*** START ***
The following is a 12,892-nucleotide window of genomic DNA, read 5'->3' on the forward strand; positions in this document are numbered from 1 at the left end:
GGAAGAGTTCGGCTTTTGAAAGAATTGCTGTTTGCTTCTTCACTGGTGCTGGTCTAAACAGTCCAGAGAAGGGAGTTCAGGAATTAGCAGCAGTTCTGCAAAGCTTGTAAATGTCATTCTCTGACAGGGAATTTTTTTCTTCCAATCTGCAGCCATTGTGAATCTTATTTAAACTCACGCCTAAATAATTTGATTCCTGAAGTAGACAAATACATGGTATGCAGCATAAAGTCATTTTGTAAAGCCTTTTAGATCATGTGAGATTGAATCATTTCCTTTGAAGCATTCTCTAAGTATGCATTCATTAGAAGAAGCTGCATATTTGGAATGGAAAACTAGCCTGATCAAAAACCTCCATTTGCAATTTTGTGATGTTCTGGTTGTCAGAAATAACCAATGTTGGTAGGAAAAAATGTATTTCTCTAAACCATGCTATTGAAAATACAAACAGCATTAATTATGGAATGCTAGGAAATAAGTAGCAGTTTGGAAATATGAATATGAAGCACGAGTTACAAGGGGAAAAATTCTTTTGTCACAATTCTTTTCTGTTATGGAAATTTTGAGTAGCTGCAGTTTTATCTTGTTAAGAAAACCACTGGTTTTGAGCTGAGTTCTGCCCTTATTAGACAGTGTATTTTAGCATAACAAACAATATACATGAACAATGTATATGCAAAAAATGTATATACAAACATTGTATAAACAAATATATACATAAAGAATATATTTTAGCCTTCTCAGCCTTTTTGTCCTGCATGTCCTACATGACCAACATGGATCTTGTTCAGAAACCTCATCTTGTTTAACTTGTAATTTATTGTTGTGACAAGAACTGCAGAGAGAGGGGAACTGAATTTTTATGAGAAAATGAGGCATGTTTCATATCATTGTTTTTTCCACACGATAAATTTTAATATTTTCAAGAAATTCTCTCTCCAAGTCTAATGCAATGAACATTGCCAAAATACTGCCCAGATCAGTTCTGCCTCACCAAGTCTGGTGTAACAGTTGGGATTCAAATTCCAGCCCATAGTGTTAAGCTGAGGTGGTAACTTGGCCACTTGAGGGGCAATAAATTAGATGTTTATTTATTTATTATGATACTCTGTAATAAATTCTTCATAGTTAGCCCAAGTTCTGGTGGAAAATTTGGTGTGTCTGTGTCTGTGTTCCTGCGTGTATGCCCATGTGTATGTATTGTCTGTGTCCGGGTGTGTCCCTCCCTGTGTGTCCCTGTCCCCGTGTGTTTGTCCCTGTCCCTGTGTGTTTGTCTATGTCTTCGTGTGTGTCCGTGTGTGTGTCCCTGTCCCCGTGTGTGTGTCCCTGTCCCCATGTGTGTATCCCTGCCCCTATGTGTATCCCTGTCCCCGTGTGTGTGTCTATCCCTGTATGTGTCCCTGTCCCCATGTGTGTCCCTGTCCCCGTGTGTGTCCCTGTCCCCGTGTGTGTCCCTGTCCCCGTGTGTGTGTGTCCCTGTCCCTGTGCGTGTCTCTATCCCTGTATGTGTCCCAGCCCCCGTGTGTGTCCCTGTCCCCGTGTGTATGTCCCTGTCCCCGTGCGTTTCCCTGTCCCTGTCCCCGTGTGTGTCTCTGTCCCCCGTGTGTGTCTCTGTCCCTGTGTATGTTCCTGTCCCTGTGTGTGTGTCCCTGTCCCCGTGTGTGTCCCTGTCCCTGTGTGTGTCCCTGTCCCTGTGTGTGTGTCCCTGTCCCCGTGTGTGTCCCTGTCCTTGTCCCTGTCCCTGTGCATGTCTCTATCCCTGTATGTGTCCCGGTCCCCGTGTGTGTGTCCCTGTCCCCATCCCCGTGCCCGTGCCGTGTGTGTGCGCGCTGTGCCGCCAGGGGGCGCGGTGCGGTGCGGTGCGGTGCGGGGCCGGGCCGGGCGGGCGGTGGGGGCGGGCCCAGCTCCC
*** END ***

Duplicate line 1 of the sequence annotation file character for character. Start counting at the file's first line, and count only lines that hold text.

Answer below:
The following is a 12,892-nucleotide window of genomic DNA, read 5'->3' on the forward strand; positions in this document are numbered from 1 at the left end: